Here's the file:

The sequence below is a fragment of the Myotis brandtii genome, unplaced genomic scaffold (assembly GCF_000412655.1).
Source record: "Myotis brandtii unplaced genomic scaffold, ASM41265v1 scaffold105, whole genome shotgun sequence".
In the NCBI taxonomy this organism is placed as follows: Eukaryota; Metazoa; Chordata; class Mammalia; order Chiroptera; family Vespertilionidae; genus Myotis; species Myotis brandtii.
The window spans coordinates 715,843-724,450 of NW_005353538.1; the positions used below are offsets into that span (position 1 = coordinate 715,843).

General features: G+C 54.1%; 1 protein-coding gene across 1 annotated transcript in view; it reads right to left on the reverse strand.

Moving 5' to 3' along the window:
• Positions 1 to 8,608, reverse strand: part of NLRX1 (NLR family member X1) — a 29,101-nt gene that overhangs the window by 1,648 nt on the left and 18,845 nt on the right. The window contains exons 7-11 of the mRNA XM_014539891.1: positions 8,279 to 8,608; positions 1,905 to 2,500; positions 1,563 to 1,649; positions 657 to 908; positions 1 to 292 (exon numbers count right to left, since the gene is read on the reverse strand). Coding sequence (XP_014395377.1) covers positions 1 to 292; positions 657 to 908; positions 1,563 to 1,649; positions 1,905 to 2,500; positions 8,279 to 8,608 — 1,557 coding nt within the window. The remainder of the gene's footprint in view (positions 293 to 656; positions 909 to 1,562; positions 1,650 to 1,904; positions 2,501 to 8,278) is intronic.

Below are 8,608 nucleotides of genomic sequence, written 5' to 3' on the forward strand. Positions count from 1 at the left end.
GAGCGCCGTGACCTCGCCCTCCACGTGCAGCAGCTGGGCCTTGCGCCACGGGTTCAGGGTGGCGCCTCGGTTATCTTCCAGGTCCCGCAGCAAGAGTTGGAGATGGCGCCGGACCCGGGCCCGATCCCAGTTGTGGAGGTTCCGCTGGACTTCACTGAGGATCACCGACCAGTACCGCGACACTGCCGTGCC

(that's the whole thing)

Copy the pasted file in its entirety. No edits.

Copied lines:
The sequence below is a fragment of the Myotis brandtii genome, unplaced genomic scaffold (assembly GCF_000412655.1).
Source record: "Myotis brandtii unplaced genomic scaffold, ASM41265v1 scaffold105, whole genome shotgun sequence".
In the NCBI taxonomy this organism is placed as follows: Eukaryota; Metazoa; Chordata; class Mammalia; order Chiroptera; family Vespertilionidae; genus Myotis; species Myotis brandtii.
The window spans coordinates 715,843-724,450 of NW_005353538.1; the positions used below are offsets into that span (position 1 = coordinate 715,843).

General features: G+C 54.1%; 1 protein-coding gene across 1 annotated transcript in view; it reads right to left on the reverse strand.

Moving 5' to 3' along the window:
• Positions 1 to 8,608, reverse strand: part of NLRX1 (NLR family member X1) — a 29,101-nt gene that overhangs the window by 1,648 nt on the left and 18,845 nt on the right. The window contains exons 7-11 of the mRNA XM_014539891.1: positions 8,279 to 8,608; positions 1,905 to 2,500; positions 1,563 to 1,649; positions 657 to 908; positions 1 to 292 (exon numbers count right to left, since the gene is read on the reverse strand). Coding sequence (XP_014395377.1) covers positions 1 to 292; positions 657 to 908; positions 1,563 to 1,649; positions 1,905 to 2,500; positions 8,279 to 8,608 — 1,557 coding nt within the window. The remainder of the gene's footprint in view (positions 293 to 656; positions 909 to 1,562; positions 1,650 to 1,904; positions 2,501 to 8,278) is intronic.

Below are 8,608 nucleotides of genomic sequence, written 5' to 3' on the forward strand. Positions count from 1 at the left end.
GAGCGCCGTGACCTCGCCCTCCACGTGCAGCAGCTGGGCCTTGCGCCACGGGTTCAGGGTGGCGCCTCGGTTATCTTCCAGGTCCCGCAGCAAGAGTTGGAGATGGCGCCGGACCCGGGCCCGATCCCAGTTGTGGAGGTTCCGCTGGACTTCACTGAGGATCACCGACCAGTACCGCGACACTGCCGTGCC